Ha! Of course, AG, I meant that figuratively. And the example of USPS shrinking because of technology is good parallel to what's going on in the book publishing world with the e-reader. I enjoy paperbacks because they're relatively inexpensive and I love turning pages. But it makes me feel like a horse-whip manufacturer in that I hate to see the automobile take over the horse and buggy industry. After all, what will become of us whip makers?

And there is actually an interesting discussion making the rounds about cheating the intellectual property rights of writers that are published electronically. It's a lot easier to download a file on a Mac or PC than it is to scan or copy an entire book. Publishers seem to embrace the new technology now - after all, it's quick and easy cash, but they might regret it later when everyone simply burns a pirated copy of the latest book by their favorite author.

Most published authors don't make crap to begin with, I can't imagine anyone bothering to write an e-novel knowing they might not even make a month's rent from the profit.


SDaniels April 9, 2010 @ 11:57 p.m.

re: #16: That was sheer facetiousness on my part, dear. I would never ask that question of you, and knew exactly what you meant with the post office reference--as did our AG, another paragon of facetiousness ;)


David Dodd April 10, 2010 @ 12:58 a.m.

I know, SD, it just gave me an excuse for another few moments on my soap box ;)


MsGrant April 10, 2010 @ 9:09 a.m.

I do it to, refried. I go back into the work force and I hate it with every fiber of my being. Enter at your own peril and don't stay long. I swear, as I was reading these threads, I saw the outline of a great story about the end of the written word and the flashes back in time - cut and paste!! I worked as a document control clerk at what became Sun Micro Systems in the '80s. My first "real" job. I used to update the run sheets for the engineers in the microchip clean rooms. They would give me the changes, I would take the static-free plastic wrapped sheets out of the notebooks, type the changes on a plain sheet of white paper to spec, and cut and paste them into the run sheet. No computer. Just a typewriter and a pair of scissors. And I looked really cool in my clean room outfit. Googles, hair net, blue gown and booties over my feet. Keep writing. You have something great in you.


MsGrant April 10, 2010 @ 9:41 a.m.

Googles!?!!? I mean goggles!! Oy. Talk about too much time on the computer. Back to bed to read the paper. On paper.


David Dodd April 10, 2010 @ 11:28 a.m.

Thanks, Ms. Grant, that's quite flattering :)


nan shartel April 10, 2010 @ 11:54 a.m.

it's heartbreaking to know fine writers like u Refried r sliding down the drain of mediocrity as the instant gratification readers looking past character and background development that may wind out slowly...or quickly to engage a deeper more resonant self in the reader...so gone is the midnight read...the barn burning page turner and Newpapers...what can i say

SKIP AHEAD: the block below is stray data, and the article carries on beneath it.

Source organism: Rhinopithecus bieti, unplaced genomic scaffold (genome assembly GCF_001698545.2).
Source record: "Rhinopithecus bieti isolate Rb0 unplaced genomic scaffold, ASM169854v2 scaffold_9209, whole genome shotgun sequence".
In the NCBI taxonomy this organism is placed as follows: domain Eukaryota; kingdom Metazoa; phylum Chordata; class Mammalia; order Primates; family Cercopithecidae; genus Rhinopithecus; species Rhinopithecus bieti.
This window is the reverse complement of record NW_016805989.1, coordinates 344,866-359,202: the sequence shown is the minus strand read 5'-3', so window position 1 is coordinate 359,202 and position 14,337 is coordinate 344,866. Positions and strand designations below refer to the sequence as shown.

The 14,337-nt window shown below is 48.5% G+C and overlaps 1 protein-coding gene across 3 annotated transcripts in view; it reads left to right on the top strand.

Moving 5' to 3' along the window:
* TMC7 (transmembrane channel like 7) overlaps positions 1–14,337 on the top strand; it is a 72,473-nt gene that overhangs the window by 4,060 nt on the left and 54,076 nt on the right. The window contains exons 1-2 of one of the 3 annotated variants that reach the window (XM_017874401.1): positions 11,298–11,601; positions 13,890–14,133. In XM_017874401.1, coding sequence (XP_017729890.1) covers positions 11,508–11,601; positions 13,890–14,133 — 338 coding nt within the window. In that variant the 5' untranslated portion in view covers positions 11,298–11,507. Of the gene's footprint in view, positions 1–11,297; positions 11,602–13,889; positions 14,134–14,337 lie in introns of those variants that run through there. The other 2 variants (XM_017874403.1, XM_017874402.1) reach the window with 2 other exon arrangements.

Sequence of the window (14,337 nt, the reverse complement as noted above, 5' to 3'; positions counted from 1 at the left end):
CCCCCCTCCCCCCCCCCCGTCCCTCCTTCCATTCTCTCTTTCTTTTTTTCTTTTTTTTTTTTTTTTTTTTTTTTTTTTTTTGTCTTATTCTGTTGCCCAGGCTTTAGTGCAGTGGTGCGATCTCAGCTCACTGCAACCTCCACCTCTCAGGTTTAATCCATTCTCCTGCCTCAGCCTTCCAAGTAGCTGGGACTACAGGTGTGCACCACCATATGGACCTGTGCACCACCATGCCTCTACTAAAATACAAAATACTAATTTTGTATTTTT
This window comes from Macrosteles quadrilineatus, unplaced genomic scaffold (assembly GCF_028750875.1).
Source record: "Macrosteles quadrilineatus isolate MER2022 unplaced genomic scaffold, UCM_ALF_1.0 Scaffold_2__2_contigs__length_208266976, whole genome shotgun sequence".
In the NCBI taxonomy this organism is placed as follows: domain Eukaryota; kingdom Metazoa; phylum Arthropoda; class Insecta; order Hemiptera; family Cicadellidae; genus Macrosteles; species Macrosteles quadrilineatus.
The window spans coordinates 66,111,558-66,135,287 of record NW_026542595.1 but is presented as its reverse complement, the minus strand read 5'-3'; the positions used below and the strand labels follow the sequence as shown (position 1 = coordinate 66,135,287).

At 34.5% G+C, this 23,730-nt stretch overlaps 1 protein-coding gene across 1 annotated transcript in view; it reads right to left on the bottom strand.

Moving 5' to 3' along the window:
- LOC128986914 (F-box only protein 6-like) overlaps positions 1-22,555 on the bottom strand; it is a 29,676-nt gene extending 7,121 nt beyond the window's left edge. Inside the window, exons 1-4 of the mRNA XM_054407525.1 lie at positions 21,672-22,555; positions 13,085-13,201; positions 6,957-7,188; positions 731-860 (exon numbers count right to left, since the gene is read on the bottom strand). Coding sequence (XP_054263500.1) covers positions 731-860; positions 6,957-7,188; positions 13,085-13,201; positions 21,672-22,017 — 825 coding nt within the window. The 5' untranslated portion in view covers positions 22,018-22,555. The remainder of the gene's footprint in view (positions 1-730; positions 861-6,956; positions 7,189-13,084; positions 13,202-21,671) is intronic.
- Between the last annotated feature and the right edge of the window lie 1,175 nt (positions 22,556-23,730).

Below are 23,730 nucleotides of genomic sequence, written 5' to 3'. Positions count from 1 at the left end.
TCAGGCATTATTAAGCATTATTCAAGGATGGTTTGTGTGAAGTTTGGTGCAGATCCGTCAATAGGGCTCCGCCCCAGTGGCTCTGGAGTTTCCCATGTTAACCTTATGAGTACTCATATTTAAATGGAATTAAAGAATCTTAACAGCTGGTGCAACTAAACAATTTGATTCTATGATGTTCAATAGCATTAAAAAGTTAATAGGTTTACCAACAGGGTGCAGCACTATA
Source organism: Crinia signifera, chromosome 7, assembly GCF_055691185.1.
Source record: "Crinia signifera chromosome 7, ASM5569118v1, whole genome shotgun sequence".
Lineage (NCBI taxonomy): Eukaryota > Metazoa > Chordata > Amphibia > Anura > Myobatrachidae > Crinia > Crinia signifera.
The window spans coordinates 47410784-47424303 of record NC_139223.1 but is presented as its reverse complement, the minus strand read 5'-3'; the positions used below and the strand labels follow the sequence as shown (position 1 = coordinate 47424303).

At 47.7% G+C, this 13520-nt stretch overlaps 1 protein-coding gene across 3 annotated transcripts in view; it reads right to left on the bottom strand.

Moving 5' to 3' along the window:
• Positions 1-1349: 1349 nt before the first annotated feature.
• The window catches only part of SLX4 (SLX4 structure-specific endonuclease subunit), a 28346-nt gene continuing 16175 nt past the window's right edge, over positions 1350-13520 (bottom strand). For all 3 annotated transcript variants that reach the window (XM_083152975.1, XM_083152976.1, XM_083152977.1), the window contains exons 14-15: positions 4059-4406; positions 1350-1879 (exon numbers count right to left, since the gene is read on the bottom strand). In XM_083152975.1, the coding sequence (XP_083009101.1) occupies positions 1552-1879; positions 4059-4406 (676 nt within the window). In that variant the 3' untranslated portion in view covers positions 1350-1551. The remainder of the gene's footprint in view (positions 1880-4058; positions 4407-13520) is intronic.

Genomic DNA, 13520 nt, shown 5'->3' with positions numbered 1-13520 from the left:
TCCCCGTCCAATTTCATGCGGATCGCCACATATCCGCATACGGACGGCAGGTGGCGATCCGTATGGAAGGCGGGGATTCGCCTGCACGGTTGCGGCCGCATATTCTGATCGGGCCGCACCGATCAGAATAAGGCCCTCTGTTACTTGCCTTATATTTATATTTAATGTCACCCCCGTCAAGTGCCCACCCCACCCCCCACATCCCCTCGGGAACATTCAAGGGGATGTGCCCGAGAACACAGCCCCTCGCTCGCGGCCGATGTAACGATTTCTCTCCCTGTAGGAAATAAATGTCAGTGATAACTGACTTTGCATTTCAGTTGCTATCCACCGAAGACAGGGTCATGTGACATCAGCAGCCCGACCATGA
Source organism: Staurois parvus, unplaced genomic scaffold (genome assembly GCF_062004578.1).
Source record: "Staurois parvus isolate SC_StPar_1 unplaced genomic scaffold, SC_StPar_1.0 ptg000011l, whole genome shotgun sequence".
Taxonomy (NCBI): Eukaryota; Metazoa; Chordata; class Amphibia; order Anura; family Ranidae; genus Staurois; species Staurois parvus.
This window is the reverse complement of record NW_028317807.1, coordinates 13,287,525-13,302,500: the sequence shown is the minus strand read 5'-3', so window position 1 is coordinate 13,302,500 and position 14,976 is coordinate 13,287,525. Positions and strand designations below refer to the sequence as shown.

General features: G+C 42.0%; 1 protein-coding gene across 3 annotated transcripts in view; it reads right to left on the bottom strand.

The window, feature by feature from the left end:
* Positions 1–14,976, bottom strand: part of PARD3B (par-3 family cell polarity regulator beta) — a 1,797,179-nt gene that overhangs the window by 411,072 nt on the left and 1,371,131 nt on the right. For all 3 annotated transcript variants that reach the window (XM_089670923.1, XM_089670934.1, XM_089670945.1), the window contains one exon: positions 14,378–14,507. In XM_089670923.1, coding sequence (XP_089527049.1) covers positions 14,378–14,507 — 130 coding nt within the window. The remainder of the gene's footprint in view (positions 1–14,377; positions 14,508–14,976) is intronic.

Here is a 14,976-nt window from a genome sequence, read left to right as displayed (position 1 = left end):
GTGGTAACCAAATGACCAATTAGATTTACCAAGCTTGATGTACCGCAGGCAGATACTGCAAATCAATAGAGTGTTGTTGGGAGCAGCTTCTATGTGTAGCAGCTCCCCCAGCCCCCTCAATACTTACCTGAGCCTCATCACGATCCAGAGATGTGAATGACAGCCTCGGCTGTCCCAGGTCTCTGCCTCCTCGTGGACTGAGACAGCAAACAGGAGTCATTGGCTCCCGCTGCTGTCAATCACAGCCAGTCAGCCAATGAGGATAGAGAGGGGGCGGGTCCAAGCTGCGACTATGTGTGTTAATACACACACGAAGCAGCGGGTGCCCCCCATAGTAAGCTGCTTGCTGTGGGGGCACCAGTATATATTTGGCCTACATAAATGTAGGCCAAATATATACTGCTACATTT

music is the same...no voice ...no talent ..pandering to the lowest common denominator

that peeling of the onion that bring emotions that may not have surface for long times...just in this blog u walk us around ur frustration and ennui like a prowling tiger wondering if he still has his teeth...knowing there's a no hunting sign barring his way

i'm a mere poet of undetermined value...and a short piece writer of deeply personal comedies and intensities

unschooled and unskilled...just an average keyboard chick...i never had any expectations...but for those of u here that do...it's more then economics u need to feed the writing muse i know...i know it burns and creates agony and sometimes only flickers and gives no warmth to go on.... because of all the reasons u've identified

i will read u wherever u r..and doft my hat to ur talent..and wish u GOD's speed to a better writing tomorrow

because my railing at the oppressiveness of the situation would be for naught



nan shartel April 10, 2010 @ noon

so glad u gave a printed voice to this one Refried


David Dodd April 10, 2010 @ 2:18 p.m.

"i'm a mere poet of undetermined value"

No, hun, like many fine poets, you're one of underappreciated value. And I love your stories, and so many great writers never even finished school, the skill is developed over time and perserverence. Just do it, as a writer friend keeps on telling me.

It isn't that I won't write, and come in here a lot as well and blog, it's that I can no longer afford to ONLY write. Most published writers have a day job, I simply found an opportunity a few years ago to afford not to work at a regular job, so I've been plugging along trying to freelance while finishing a couple of novels, but it isn't working out very well financially. For one thing, I'm putting a burden on my poor wife in that while we could continue to scrape by, it isn't fair to her that I bring in so little money.

Things will change eventually, I reckon this was just bad timing on my part. And thanks for all of the kind words, I truly appreciate them, and you.


nan shartel April 10, 2010 @ 3:39 p.m.

i actually am well educated...but not in Writing...thx Refried...sending u all good writing vibes


antigeekess April 10, 2010 @ 8:01 p.m.

"No, hun, like many fine poets, you're one of underappreciated value."

Amen to that. Most of the poets I studied in school didn't do a darn thing for me. Nan blows my hair back every time.